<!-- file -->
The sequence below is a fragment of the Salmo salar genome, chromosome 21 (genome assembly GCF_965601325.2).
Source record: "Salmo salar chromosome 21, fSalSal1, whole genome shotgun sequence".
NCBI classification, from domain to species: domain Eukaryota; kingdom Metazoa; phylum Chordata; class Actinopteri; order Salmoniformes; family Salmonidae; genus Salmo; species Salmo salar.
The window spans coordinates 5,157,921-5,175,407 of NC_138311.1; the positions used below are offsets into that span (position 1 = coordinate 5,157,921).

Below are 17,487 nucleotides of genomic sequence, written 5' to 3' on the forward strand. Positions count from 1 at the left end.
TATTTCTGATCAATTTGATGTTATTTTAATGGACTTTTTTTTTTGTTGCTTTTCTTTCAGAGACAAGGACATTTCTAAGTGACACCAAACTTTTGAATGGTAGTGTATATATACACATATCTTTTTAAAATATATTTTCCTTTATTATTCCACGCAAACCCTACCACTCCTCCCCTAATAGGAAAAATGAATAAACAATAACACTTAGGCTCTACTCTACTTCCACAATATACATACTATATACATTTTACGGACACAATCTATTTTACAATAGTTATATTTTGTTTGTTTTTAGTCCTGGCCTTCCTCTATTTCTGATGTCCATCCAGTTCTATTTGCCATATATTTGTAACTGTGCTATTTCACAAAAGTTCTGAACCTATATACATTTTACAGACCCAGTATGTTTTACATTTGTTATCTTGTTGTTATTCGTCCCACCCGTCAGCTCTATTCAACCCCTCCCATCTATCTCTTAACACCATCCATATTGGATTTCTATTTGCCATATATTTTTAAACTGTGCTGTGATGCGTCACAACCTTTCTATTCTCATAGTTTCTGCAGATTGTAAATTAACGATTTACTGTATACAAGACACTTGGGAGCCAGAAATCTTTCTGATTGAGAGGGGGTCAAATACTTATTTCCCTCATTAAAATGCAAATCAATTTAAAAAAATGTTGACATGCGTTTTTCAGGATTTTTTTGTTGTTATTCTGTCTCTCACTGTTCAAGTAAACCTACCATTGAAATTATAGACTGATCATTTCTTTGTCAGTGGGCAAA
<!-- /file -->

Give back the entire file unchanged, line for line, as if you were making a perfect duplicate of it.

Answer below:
The sequence below is a fragment of the Salmo salar genome, chromosome 21 (genome assembly GCF_965601325.2).
Source record: "Salmo salar chromosome 21, fSalSal1, whole genome shotgun sequence".
NCBI classification, from domain to species: domain Eukaryota; kingdom Metazoa; phylum Chordata; class Actinopteri; order Salmoniformes; family Salmonidae; genus Salmo; species Salmo salar.
The window spans coordinates 5,157,921-5,175,407 of NC_138311.1; the positions used below are offsets into that span (position 1 = coordinate 5,157,921).

Below are 17,487 nucleotides of genomic sequence, written 5' to 3' on the forward strand. Positions count from 1 at the left end.
TATTTCTGATCAATTTGATGTTATTTTAATGGACTTTTTTTTTTGTTGCTTTTCTTTCAGAGACAAGGACATTTCTAAGTGACACCAAACTTTTGAATGGTAGTGTATATATACACATATCTTTTTAAAATATATTTTCCTTTATTATTCCACGCAAACCCTACCACTCCTCCCCTAATAGGAAAAATGAATAAACAATAACACTTAGGCTCTACTCTACTTCCACAATATACATACTATATACATTTTACGGACACAATCTATTTTACAATAGTTATATTTTGTTTGTTTTTAGTCCTGGCCTTCCTCTATTTCTGATGTCCATCCAGTTCTATTTGCCATATATTTGTAACTGTGCTATTTCACAAAAGTTCTGAACCTATATACATTTTACAGACCCAGTATGTTTTACATTTGTTATCTTGTTGTTATTCGTCCCACCCGTCAGCTCTATTCAACCCCTCCCATCTATCTCTTAACACCATCCATATTGGATTTCTATTTGCCATATATTTTTAAACTGTGCTGTGATGCGTCACAACCTTTCTATTCTCATAGTTTCTGCAGATTGTAAATTAACGATTTACTGTATACAAGACACTTGGGAGCCAGAAATCTTTCTGATTGAGAGGGGGTCAAATACTTATTTCCCTCATTAAAATGCAAATCAATTTAAAAAAATGTTGACATGCGTTTTTCAGGATTTTTTTGTTGTTATTCTGTCTCTCACTGTTCAAGTAAACCTACCATTGAAATTATAGACTGATCATTTCTTTGTCAGTGGGCAAA